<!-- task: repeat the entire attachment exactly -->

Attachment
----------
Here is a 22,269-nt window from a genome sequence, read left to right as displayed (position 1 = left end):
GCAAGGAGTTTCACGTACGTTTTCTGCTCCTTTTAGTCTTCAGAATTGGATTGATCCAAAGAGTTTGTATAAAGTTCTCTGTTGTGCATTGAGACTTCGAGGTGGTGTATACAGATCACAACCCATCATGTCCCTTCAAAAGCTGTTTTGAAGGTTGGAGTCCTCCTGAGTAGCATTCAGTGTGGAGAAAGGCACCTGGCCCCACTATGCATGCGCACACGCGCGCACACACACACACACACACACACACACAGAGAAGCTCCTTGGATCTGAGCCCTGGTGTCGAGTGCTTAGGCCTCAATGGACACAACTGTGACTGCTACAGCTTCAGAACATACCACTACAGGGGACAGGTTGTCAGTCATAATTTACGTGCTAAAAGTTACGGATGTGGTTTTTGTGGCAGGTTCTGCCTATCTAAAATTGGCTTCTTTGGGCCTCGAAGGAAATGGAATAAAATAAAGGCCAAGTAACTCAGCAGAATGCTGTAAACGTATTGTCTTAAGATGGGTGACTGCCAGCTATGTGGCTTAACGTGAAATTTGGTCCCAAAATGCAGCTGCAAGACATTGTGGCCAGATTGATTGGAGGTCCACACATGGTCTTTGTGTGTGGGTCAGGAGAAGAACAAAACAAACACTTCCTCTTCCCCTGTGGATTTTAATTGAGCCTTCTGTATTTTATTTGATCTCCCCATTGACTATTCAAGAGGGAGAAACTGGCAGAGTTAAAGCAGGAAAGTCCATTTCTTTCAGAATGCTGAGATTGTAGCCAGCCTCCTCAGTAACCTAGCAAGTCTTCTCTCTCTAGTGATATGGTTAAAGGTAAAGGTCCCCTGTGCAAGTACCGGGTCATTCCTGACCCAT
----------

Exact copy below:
Here is a 22,269-nt window from a genome sequence, read left to right as displayed (position 1 = left end):
GCAAGGAGTTTCACGTACGTTTTCTGCTCCTTTTAGTCTTCAGAATTGGATTGATCCAAAGAGTTTGTATAAAGTTCTCTGTTGTGCATTGAGACTTCGAGGTGGTGTATACAGATCACAACCCATCATGTCCCTTCAAAAGCTGTTTTGAAGGTTGGAGTCCTCCTGAGTAGCATTCAGTGTGGAGAAAGGCACCTGGCCCCACTATGCATGCGCACACGCGCGCACACACACACACACACACACACACACAGAGAAGCTCCTTGGATCTGAGCCCTGGTGTCGAGTGCTTAGGCCTCAATGGACACAACTGTGACTGCTACAGCTTCAGAACATACCACTACAGGGGACAGGTTGTCAGTCATAATTTACGTGCTAAAAGTTACGGATGTGGTTTTTGTGGCAGGTTCTGCCTATCTAAAATTGGCTTCTTTGGGCCTCGAAGGAAATGGAATAAAATAAAGGCCAAGTAACTCAGCAGAATGCTGTAAACGTATTGTCTTAAGATGGGTGACTGCCAGCTATGTGGCTTAACGTGAAATTTGGTCCCAAAATGCAGCTGCAAGACATTGTGGCCAGATTGATTGGAGGTCCACACATGGTCTTTGTGTGTGGGTCAGGAGAAGAACAAAACAAACACTTCCTCTTCCCCTGTGGATTTTAATTGAGCCTTCTGTATTTTATTTGATCTCCCCATTGACTATTCAAGAGGGAGAAACTGGCAGAGTTAAAGCAGGAAAGTCCATTTCTTTCAGAATGCTGAGATTGTAGCCAGCCTCCTCAGTAACCTAGCAAGTCTTCTCTCTCTAGTGATATGGTTAAAGGTAAAGGTCCCCTGTGCAAGTACCGGGTCATTCCTGACCCAT